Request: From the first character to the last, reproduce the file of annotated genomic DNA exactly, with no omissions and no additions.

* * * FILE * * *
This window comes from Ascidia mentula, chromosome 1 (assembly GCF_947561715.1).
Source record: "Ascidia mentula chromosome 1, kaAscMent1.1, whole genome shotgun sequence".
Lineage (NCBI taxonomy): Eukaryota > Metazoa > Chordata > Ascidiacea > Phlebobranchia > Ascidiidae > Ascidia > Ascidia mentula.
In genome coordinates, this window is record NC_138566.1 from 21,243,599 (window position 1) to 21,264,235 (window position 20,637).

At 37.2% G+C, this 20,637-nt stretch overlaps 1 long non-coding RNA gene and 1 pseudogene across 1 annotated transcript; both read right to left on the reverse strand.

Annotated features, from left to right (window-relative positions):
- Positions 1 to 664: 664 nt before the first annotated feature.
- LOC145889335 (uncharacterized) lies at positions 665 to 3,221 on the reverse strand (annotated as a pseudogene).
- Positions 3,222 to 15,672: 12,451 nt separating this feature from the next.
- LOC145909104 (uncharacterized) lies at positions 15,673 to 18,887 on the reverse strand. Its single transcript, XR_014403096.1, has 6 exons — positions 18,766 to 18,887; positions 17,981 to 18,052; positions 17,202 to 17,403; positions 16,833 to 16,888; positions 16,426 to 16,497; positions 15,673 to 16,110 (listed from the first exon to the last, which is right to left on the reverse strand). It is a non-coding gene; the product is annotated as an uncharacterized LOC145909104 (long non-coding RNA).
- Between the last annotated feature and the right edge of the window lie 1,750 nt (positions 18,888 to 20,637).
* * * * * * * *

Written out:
This window comes from Ascidia mentula, chromosome 1 (assembly GCF_947561715.1).
Source record: "Ascidia mentula chromosome 1, kaAscMent1.1, whole genome shotgun sequence".
Lineage (NCBI taxonomy): Eukaryota > Metazoa > Chordata > Ascidiacea > Phlebobranchia > Ascidiidae > Ascidia > Ascidia mentula.
In genome coordinates, this window is record NC_138566.1 from 21,243,599 (window position 1) to 21,264,235 (window position 20,637).

At 37.2% G+C, this 20,637-nt stretch overlaps 1 long non-coding RNA gene and 1 pseudogene across 1 annotated transcript; both read right to left on the reverse strand.

Annotated features, from left to right (window-relative positions):
- Positions 1 to 664: 664 nt before the first annotated feature.
- LOC145889335 (uncharacterized) lies at positions 665 to 3,221 on the reverse strand (annotated as a pseudogene).
- Positions 3,222 to 15,672: 12,451 nt separating this feature from the next.
- LOC145909104 (uncharacterized) lies at positions 15,673 to 18,887 on the reverse strand. Its single transcript, XR_014403096.1, has 6 exons — positions 18,766 to 18,887; positions 17,981 to 18,052; positions 17,202 to 17,403; positions 16,833 to 16,888; positions 16,426 to 16,497; positions 15,673 to 16,110 (listed from the first exon to the last, which is right to left on the reverse strand). It is a non-coding gene; the product is annotated as an uncharacterized LOC145909104 (long non-coding RNA).
- Between the last annotated feature and the right edge of the window lie 1,750 nt (positions 18,888 to 20,637).